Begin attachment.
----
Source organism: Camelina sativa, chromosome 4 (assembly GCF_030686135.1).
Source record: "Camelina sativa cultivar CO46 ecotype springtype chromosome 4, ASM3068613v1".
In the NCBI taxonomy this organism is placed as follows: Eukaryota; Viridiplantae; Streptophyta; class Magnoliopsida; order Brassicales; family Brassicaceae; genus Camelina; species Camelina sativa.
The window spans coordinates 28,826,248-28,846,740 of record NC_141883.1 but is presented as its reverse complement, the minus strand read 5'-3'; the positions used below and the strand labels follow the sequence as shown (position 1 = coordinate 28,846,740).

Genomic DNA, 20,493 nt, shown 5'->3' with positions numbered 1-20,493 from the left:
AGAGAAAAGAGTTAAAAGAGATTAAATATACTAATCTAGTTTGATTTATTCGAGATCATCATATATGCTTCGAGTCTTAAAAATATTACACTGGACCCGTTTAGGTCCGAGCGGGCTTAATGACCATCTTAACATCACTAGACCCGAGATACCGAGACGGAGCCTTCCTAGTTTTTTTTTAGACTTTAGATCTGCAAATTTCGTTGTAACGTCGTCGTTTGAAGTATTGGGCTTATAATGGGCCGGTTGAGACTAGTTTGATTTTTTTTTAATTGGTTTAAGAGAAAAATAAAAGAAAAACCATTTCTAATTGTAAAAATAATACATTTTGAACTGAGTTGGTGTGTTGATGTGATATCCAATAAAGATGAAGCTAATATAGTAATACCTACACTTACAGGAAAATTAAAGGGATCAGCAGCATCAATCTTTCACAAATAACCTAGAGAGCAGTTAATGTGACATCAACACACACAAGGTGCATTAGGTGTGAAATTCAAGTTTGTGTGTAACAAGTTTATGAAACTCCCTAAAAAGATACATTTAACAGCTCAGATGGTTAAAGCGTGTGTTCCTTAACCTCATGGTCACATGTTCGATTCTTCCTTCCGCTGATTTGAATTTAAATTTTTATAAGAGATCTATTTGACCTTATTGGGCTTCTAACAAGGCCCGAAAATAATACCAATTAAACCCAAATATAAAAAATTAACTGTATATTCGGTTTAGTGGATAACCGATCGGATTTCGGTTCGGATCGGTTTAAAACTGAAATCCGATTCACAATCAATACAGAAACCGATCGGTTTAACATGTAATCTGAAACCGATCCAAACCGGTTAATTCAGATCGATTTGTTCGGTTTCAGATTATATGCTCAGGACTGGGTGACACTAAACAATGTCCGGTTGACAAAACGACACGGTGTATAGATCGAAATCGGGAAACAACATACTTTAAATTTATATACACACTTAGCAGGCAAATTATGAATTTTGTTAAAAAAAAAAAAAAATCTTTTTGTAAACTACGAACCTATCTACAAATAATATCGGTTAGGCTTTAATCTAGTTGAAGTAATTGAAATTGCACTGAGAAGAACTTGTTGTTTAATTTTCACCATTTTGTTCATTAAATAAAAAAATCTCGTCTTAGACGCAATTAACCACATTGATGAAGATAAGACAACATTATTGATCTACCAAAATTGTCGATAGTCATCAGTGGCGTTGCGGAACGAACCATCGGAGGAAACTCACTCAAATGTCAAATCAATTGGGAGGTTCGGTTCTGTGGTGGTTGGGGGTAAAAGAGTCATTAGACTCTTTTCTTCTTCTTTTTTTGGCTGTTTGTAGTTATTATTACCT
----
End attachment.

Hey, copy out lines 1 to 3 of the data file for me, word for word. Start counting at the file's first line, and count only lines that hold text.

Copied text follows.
Source organism: Camelina sativa, chromosome 4 (assembly GCF_030686135.1).
Source record: "Camelina sativa cultivar CO46 ecotype springtype chromosome 4, ASM3068613v1".
In the NCBI taxonomy this organism is placed as follows: Eukaryota; Viridiplantae; Streptophyta; class Magnoliopsida; order Brassicales; family Brassicaceae; genus Camelina; species Camelina sativa.